#Sharknado Eats Paid Media for Lunch


SharknadoNext time somebody questions the value of social media engagement, pick up your mobile device and tweet at the person using the hashtag #Sharknado.

Syfy's "Sharknado," a Roger Corman-esque, low-budget movie about the bloody confluence of hungry sharks and global warming, was not a winner in the ratings in its original broadcast on July 11, but the commentary on Twitter using the hashtag #Sharknado has raised the media profile of the cable network to its highest point since the former Sci Fi Channel rebranded itself in 2009.

Even if you don't subscribe to cable you are now familiar with the brand Syfy and with the movie title "Sharknado." And you probably want to watch "Sharknado."

That shredding and chomping you hear may be the sound of marketing and ad budgets getting chewed up and spit out. The director of "Sharknado," Anthony Ferrante, has said that there was no marketing budget for the film.

The Verge reported that on the night of the movie's premiere the word "Sharknado" was appearing in 5,000 tweets per minute. Syfy announced on July 10 that it will produce a sequel, with the utterly brilliant title, "Sharknado2," and tweeted that it is accepting suggestions for the movie's tagline from anyone who tweets @SyfyMovies.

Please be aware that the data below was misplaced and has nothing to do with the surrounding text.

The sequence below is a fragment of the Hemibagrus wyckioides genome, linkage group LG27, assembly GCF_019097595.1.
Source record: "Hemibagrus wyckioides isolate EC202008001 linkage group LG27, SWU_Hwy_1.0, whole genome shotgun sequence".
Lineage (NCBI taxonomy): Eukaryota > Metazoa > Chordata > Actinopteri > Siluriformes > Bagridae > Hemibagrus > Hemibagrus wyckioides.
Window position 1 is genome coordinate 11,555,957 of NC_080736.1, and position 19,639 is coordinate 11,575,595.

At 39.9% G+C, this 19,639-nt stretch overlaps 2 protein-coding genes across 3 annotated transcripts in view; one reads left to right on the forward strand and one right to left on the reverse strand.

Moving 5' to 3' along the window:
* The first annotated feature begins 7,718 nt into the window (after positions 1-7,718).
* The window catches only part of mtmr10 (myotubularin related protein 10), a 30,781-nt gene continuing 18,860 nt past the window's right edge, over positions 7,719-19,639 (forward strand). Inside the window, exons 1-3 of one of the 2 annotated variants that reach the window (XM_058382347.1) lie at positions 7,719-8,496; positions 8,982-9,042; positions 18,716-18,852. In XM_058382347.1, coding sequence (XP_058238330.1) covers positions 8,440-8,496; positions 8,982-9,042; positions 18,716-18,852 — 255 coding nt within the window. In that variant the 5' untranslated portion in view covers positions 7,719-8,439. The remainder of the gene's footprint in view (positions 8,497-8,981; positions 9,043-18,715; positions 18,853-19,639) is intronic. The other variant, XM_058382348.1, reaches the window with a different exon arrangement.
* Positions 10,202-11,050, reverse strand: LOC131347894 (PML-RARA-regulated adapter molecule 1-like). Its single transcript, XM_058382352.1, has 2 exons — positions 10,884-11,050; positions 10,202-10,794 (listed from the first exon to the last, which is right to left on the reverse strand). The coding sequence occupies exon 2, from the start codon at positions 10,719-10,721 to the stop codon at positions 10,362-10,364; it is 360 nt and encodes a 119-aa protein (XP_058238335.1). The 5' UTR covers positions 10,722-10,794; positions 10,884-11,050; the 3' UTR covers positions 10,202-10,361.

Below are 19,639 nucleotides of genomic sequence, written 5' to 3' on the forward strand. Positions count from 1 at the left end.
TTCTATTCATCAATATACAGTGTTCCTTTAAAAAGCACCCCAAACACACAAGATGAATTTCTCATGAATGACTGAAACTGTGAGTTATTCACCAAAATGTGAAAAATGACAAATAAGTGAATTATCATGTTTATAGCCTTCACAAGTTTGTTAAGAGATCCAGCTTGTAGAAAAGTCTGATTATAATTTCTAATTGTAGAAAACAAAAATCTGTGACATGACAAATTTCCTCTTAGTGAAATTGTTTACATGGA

As Variety reported, the rage on Twitter—if not the movie itself—received coverage on major media outlets such as "NBC Nightly News," "World News with Diane Sawyer," CNN and local TV news programs.

You may not be working with a brand name as catchy as "Sharknado," but whatever the product or service, you can experiment with silly hashtags that may take flight. The root of PR is still writing—and a great hashtag is just another form of wordplay. Just make sure you find a way to get "shark" in there, at least for the next week or so.

Follow Steve Goldstein: @SGoldsteinAI

 


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About Steve Goldstein

Steve Goldstein is editorial director of events for Access Intelligence’s PR News brand, which encompasses premium, how-to content, data and competitive intelligence for public relations professionals; PR News Online; PR News conferences, webinars and awards programs; and PR News guidebooks. Previously at AI Steve was editorial director of min, min ’s b2b and minonline as well as managing editor of CableFAX: The Magazine and CableWorld. Before joining Access Intelligence, he was executive editor of World Screen News, and editor of Film/Tape World, which covered film, television and commercial production in the San Francisco Bay Area.



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